In a speech to the Tory party conference that concentrated almost entirely on the threat from terrorism at home and abroad, Theresa May warned that the jihadist group could become the “world’s first truly terrorist state“ in Iraq and Syria.
“If [Isis] succeed in firmly consolidating their grip on the land they occupy in Syria and Iraq, we will see the world’s first truly terrorist state established within a few hours flying time of our country,” she said.
“We will see terrorists given the space to plot attacks against us, train their men and women, and devise new methods to kill indiscriminately.”
“We will see the risk, often prophesied but thank God not yet fulfilled, that with the capability of a state behind them, the terrorists will acquire chemical, biological or even nuclear weapons to attack us.
“We must not flinch. We must not shy away from our responsibility. We must not drift towards danger and insecurity. While we still have the chance, we must act to destroy them.”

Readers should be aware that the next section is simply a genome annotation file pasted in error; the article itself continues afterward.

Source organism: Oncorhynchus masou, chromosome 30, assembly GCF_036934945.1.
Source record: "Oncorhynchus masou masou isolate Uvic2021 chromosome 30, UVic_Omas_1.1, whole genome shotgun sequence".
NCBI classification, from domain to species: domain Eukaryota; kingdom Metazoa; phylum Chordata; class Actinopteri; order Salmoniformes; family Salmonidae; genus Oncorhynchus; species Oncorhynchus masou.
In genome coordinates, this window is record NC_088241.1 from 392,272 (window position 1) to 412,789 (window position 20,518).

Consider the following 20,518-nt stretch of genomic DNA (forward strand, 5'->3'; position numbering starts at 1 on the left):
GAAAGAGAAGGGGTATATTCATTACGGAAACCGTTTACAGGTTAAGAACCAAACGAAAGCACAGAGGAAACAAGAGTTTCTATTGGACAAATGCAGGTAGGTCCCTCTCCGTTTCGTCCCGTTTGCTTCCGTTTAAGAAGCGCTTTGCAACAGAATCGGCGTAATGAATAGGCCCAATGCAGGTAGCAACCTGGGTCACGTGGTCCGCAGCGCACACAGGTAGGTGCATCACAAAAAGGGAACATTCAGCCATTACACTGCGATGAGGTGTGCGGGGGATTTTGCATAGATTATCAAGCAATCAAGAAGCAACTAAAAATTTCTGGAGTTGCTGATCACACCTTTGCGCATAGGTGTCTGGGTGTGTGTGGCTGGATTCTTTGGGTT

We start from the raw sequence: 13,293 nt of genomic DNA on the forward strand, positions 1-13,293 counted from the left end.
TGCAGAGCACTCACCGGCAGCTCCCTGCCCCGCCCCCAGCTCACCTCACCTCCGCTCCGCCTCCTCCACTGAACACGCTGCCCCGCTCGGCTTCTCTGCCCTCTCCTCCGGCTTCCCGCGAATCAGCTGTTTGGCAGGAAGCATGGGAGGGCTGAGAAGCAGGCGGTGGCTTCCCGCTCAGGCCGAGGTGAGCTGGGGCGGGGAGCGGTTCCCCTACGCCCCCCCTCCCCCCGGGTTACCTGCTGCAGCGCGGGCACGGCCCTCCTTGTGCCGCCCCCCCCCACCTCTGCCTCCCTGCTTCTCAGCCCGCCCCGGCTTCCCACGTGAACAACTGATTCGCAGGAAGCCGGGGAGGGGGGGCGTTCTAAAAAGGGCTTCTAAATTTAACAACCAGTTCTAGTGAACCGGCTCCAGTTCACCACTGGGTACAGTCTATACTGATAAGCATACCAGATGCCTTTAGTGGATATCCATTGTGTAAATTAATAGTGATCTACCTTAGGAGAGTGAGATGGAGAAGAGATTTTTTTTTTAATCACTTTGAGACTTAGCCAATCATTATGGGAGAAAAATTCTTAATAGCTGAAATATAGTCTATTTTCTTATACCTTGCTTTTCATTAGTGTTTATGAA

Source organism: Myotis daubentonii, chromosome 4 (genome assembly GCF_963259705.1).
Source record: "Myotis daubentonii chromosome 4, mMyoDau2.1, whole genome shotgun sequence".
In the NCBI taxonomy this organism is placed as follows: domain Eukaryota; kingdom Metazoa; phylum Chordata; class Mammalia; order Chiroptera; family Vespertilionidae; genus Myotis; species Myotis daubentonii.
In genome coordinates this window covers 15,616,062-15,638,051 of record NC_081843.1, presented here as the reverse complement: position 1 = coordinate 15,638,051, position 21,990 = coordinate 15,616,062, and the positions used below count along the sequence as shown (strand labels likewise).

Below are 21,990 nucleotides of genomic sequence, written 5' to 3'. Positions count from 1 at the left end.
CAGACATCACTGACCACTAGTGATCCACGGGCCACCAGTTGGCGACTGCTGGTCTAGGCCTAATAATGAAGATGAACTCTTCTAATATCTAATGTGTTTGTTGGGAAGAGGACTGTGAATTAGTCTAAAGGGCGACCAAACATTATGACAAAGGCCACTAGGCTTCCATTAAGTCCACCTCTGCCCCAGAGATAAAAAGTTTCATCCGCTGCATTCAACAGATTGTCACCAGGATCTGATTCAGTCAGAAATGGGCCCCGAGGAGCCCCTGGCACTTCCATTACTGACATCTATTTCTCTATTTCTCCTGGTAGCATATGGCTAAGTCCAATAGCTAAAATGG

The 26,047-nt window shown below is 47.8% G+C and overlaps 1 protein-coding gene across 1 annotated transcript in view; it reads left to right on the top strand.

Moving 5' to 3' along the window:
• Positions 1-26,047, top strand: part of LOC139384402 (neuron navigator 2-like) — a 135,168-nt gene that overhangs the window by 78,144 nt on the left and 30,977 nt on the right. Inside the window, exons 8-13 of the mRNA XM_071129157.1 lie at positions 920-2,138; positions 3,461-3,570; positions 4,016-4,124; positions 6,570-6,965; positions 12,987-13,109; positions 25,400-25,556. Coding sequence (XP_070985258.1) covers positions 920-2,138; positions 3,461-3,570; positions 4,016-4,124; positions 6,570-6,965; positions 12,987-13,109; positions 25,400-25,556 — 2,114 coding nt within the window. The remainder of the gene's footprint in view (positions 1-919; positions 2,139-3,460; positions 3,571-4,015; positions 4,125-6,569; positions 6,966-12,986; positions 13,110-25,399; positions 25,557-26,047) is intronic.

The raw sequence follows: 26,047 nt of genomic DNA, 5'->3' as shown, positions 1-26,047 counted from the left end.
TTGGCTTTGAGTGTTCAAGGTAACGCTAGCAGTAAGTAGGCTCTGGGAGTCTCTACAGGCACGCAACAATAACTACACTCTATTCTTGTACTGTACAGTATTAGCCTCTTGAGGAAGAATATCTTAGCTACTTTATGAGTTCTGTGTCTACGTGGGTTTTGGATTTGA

In a bid to counter the threat of home-grown terrorism, Ms May said the next Tory manifesto would include a renewed commitment to the Communications Data Bill – the so-called “snoopers’ charter”.
The measure, first championed by Ms May two years ago, would have required phone and internet companies to maintain records of people’s internet, email and mobile phone activity – though not the content of the calls or messages.
It was finally abandoned after running into strong resistance from the Liberal Democrats, a roadblock which Ms May slammed today as “outrageously irresponsible”.
She told the conference: “The lesson of history tells us that when our enemies say they want to attack us, they mean it.
“Innocent people are in danger right now. If we do not act, we risk sleepwalking into a society in which crime can no longer be investigated and terrorists can plot their murderous schemes undisrupted.
“We have to give the police and the security services the powers they need to keep us safe, and that is what the next Conservative government will do.”
She warned there had been a “rapid and dangerous” decline in detectives’ ability to access online communications, with the police forced to abandon 20 investigations, including 13 in which a child was at risk of harm.
The Tories are also promising a ban on so-called hate preachers and other extremists being interviewed on television or speaking at public meetings, Ms May said, as well as an extension of ministers’ authority to outlaw groups suspected of encouraging terrorism or violence.